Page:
I'm looking for potential energy functions for simple molecules, such as water or hydrogen sulfide. I only need the region around the equilibrium geometry, preferably as a Taylor series expanded in terms of normal mode coordinates, with mixed terms given to the fourth or higher order. Just the ground electronic state would do, but ideally I need the first excited state as well.

If these data isn't available, I'd appreciate if you could explain how I could obtain them myself (including software recommendations), given that I'm an undergraduate, who understands the theory but doesn't have much practical experience yet.

  • 3
    $\begingroup$ psi4 is a very usable, customisable and free/open-source implementation of most mainstream quantum chemistry. You can, with some experience of the syntax in python, have it output what you desire. What level of theory do you want to perform these calculations at? $\endgroup$
    – obackhouse
    Jul 17, 2018 at 22:42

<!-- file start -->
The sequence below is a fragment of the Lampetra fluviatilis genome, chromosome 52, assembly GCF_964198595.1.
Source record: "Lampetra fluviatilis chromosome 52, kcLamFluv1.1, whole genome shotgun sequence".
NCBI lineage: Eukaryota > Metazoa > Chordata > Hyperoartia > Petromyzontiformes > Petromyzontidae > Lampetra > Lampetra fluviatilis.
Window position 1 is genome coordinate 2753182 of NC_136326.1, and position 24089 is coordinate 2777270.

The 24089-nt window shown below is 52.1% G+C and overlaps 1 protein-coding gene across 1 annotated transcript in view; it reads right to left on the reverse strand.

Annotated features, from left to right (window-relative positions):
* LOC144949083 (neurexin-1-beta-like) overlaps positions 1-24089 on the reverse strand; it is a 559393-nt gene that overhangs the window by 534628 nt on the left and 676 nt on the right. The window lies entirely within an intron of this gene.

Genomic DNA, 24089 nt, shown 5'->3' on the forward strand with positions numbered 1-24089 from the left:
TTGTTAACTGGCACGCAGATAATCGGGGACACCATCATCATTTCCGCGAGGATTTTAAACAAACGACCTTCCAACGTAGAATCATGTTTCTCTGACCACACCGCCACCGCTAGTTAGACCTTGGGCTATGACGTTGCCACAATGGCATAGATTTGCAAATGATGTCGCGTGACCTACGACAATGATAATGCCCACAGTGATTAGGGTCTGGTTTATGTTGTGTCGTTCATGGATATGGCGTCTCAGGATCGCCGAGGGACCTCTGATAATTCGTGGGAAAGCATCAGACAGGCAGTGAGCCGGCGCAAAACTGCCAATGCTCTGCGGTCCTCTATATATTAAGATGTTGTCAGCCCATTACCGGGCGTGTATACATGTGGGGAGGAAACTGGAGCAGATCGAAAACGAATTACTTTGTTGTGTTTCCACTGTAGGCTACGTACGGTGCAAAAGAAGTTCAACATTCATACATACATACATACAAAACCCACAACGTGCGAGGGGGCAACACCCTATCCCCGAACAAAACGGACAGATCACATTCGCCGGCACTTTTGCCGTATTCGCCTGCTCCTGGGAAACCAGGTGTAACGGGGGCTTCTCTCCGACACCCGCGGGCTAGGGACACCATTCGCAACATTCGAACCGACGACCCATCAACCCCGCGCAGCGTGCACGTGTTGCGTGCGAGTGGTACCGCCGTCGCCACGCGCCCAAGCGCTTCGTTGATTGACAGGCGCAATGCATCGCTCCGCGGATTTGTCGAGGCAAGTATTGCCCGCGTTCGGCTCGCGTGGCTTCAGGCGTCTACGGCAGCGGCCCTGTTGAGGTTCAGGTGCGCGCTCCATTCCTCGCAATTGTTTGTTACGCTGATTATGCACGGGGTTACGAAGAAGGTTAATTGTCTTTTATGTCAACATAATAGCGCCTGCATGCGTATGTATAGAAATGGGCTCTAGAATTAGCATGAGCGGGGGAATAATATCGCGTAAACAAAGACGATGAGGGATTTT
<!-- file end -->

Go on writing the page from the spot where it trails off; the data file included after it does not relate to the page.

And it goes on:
1 Answer 1


Extremely accurate state-of-the-art potentials for more than 20 different diatomic molecules (including excited states for many of them!) are given here.

Bob Le Roy has a reputation for building some of the best small molecule potentials in the world, and in recent years he has started to make them available online. But these are not just a Taylor series around equilibrium, they are analytic functions covering the entire landscape of possible geometries, and for diatomics the specific function is given as $V(r)$ here.

You can plug the parameters from the given publications into the $V$ function, and then Taylor expand the global analytic function into a Taylor series if you want, but the original (non-Taylor expanded) function will be more accurate globally.

If the molecule doesn't yet have a potential available, you can build one ab initio (which is just the Latin phrase for "from scratch") using a program such as the free version of MOLPRO which can be found in the row of the linked webpage saying 0.00 EUR.

The input for making potentials in MOLPRO is here.

If you have specific molecules you are interested in, and you can tell us what you wish to do with these potentials, I can try to direct you to the best potentials for the ground and excited states for the particular molecules you ask for. There is no comprehensive database that has all potentials in one place.


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